A phrase frequently associated with the Holocaust is “Never Forget.” It’s become more poignant as the majority of the survivors of those terrible times are now no longer with us. While we may eventually gain some intellectual understanding of the events, emotionally engaging with such a monstrous event is difficult without some kind of personal connection.
As the daughter and granddaughter of Holocaust survivors, I can claim a certain personal connection. I am deeply aware of how improbable it is that I even exist. My mother is a Hungarian-American Jew who was born in Budapest in 1944. During her infancy, my grandfather was in a camp, and my grandmother sought safety and shelter for herself and my mother in various safe houses established by the Red Cross and by Swedish diplomat Raoul Wallenberg.
Of course, my mother has no memory of those days, and sadly, my brave grandmother died shortly after I was born. My grandfather survived the camps, and when I was a teenager, he tried to share some of his experiences with me. He died about 10 years ago, and now those memories are lost, too. My grandfather’s one surviving friend (who herself was dramatically saved by Raoul Wallenberg’s intervention) is in her 90s.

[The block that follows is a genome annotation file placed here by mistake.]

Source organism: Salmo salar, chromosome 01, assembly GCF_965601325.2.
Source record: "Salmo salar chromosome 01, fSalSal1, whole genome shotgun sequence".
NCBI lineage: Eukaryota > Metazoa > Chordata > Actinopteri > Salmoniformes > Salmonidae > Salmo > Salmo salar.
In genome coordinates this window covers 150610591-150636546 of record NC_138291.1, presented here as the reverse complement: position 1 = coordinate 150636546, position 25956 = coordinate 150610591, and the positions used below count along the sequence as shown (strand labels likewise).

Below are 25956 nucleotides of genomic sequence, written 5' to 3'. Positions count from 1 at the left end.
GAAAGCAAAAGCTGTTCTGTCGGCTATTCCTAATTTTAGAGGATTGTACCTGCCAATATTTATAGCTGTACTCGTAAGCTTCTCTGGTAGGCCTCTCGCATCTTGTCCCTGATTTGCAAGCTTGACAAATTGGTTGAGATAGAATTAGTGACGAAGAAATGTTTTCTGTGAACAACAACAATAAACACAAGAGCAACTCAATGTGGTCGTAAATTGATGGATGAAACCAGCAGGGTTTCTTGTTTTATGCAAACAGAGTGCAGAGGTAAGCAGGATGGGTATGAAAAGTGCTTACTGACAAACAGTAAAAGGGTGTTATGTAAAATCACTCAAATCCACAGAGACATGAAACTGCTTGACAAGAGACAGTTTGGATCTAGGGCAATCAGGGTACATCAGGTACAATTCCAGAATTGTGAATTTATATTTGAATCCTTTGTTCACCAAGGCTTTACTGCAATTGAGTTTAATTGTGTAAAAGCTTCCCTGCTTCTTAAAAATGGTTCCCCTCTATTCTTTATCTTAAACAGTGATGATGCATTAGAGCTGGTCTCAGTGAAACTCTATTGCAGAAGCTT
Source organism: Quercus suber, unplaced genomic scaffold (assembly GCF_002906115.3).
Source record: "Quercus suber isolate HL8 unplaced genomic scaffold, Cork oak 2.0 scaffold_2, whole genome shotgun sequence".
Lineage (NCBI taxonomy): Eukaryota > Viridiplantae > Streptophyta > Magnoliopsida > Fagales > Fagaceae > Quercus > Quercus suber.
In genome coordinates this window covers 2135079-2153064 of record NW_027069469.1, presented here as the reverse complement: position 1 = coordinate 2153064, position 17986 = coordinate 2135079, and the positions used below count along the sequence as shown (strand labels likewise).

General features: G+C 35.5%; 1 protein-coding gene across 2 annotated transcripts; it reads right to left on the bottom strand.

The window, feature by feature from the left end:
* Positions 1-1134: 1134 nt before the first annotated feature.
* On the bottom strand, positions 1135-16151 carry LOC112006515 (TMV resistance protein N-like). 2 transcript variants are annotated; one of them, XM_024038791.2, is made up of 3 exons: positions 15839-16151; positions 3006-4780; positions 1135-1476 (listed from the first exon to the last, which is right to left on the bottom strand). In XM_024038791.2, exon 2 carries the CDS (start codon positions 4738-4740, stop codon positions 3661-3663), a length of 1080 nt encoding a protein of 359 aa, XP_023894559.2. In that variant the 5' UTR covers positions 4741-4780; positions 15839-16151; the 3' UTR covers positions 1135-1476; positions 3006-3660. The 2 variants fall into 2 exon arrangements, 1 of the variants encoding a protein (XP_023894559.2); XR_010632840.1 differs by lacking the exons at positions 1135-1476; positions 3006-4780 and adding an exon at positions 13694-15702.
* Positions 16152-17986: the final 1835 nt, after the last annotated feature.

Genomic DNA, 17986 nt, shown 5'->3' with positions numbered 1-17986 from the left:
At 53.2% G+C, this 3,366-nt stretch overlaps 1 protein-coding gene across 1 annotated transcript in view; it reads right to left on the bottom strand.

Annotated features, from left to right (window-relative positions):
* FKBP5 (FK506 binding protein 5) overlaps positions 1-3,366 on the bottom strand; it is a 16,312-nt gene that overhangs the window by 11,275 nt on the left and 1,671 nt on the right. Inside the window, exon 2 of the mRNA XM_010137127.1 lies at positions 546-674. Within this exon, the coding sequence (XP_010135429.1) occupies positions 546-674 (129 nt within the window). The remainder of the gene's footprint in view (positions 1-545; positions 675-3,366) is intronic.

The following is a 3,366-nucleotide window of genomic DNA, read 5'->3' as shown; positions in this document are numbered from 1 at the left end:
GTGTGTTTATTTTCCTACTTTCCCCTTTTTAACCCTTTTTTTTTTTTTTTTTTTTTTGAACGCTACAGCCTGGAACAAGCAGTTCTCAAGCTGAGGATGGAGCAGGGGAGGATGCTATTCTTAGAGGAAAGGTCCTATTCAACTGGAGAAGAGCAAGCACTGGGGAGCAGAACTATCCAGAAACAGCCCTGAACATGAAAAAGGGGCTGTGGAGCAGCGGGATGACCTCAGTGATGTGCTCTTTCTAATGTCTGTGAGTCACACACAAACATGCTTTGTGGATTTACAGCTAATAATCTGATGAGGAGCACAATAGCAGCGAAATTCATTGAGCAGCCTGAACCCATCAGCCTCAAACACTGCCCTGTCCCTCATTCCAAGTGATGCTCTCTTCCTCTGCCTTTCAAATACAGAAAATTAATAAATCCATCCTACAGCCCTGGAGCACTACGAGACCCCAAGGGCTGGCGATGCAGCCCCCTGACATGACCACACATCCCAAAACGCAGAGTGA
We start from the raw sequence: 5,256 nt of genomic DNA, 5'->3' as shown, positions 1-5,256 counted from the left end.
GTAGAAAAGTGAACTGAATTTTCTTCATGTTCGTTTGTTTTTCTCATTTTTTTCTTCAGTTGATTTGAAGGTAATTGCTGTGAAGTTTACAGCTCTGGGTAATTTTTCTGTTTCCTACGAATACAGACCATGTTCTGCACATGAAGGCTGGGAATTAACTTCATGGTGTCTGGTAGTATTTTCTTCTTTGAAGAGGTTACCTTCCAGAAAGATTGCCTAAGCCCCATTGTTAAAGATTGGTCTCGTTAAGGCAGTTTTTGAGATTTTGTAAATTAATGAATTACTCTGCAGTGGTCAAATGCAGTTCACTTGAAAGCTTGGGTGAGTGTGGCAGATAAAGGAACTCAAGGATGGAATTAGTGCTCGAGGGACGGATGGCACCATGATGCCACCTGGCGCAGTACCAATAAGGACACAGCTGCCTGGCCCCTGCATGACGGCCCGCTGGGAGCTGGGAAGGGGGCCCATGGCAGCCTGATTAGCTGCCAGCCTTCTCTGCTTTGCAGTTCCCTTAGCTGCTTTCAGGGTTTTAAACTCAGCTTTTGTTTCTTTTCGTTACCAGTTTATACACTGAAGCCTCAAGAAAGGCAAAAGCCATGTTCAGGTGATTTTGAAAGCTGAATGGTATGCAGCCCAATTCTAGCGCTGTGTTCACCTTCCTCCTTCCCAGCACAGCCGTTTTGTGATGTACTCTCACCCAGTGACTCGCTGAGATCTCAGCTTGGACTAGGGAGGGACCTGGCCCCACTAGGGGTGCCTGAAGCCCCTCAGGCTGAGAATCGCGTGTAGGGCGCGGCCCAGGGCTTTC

Soon, there will be no one left to share a first-person account, and so much has already been forgotten. All we will have is the historical record and the mass of personal narratives left behind by those who could serve as witnesses. As the Holocaust recedes into the past, we must do what we can to continue to make it real, to understand how genocide occurs and to learn how we can stop atrocities occurring today and in the future.
Tuesday, April 21, 2009, is Yom Hashoah, Holocaust Remembrance Day. Congress has officially set aside the entire week of April 19 to remember the events of the Holocaust. FindingDulcinea has created a Web page of resources to help you learn and share information about the Holocaust. Forge your own connection, however tenuous it may be. Help make sure we will not forget.